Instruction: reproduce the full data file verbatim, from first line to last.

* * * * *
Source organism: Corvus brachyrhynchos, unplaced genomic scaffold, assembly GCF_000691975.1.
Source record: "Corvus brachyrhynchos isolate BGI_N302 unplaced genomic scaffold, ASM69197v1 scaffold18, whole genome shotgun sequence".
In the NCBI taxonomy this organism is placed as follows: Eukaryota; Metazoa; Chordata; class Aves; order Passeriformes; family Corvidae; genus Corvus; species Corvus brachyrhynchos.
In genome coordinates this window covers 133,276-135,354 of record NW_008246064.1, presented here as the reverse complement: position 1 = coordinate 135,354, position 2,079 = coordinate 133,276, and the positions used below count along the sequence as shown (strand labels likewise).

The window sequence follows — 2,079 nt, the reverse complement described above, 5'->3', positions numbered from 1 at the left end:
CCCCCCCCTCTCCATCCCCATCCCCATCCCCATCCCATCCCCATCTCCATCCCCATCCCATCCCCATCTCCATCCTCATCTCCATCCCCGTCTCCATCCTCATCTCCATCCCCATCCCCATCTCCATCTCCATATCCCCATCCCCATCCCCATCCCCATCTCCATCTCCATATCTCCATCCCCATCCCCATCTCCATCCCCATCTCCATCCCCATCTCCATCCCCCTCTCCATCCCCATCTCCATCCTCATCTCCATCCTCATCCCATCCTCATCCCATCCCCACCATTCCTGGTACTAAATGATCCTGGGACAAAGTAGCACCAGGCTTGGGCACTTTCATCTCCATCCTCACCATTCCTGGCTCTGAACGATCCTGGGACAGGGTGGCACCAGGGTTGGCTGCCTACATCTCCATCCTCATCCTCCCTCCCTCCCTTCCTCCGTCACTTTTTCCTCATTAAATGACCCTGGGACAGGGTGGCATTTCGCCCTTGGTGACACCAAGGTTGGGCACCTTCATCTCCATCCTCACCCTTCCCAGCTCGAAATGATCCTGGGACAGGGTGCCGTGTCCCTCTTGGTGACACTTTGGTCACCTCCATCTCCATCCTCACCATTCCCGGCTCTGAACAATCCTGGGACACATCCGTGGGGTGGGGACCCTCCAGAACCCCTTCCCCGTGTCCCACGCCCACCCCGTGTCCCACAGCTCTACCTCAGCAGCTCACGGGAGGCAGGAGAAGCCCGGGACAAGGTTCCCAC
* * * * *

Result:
Source organism: Corvus brachyrhynchos, unplaced genomic scaffold, assembly GCF_000691975.1.
Source record: "Corvus brachyrhynchos isolate BGI_N302 unplaced genomic scaffold, ASM69197v1 scaffold18, whole genome shotgun sequence".
In the NCBI taxonomy this organism is placed as follows: Eukaryota; Metazoa; Chordata; class Aves; order Passeriformes; family Corvidae; genus Corvus; species Corvus brachyrhynchos.
In genome coordinates this window covers 133,276-135,354 of record NW_008246064.1, presented here as the reverse complement: position 1 = coordinate 135,354, position 2,079 = coordinate 133,276, and the positions used below count along the sequence as shown (strand labels likewise).

The window sequence follows — 2,079 nt, the reverse complement described above, 5'->3', positions numbered from 1 at the left end:
CCCCCCCCTCTCCATCCCCATCCCCATCCCCATCCCATCCCCATCTCCATCCCCATCCCATCCCCATCTCCATCCTCATCTCCATCCCCGTCTCCATCCTCATCTCCATCCCCATCCCCATCTCCATCTCCATATCCCCATCCCCATCCCCATCCCCATCTCCATCTCCATATCTCCATCCCCATCCCCATCTCCATCCCCATCTCCATCCCCATCTCCATCCCCCTCTCCATCCCCATCTCCATCCTCATCTCCATCCTCATCCCATCCTCATCCCATCCCCACCATTCCTGGTACTAAATGATCCTGGGACAAAGTAGCACCAGGCTTGGGCACTTTCATCTCCATCCTCACCATTCCTGGCTCTGAACGATCCTGGGACAGGGTGGCACCAGGGTTGGCTGCCTACATCTCCATCCTCATCCTCCCTCCCTCCCTTCCTCCGTCACTTTTTCCTCATTAAATGACCCTGGGACAGGGTGGCATTTCGCCCTTGGTGACACCAAGGTTGGGCACCTTCATCTCCATCCTCACCCTTCCCAGCTCGAAATGATCCTGGGACAGGGTGCCGTGTCCCTCTTGGTGACACTTTGGTCACCTCCATCTCCATCCTCACCATTCCCGGCTCTGAACAATCCTGGGACACATCCGTGGGGTGGGGACCCTCCAGAACCCCTTCCCCGTGTCCCACGCCCACCCCGTGTCCCACAGCTCTACCTCAGCAGCTCACGGGAGGCAGGAGAAGCCCGGGACAAGGTTCCCAC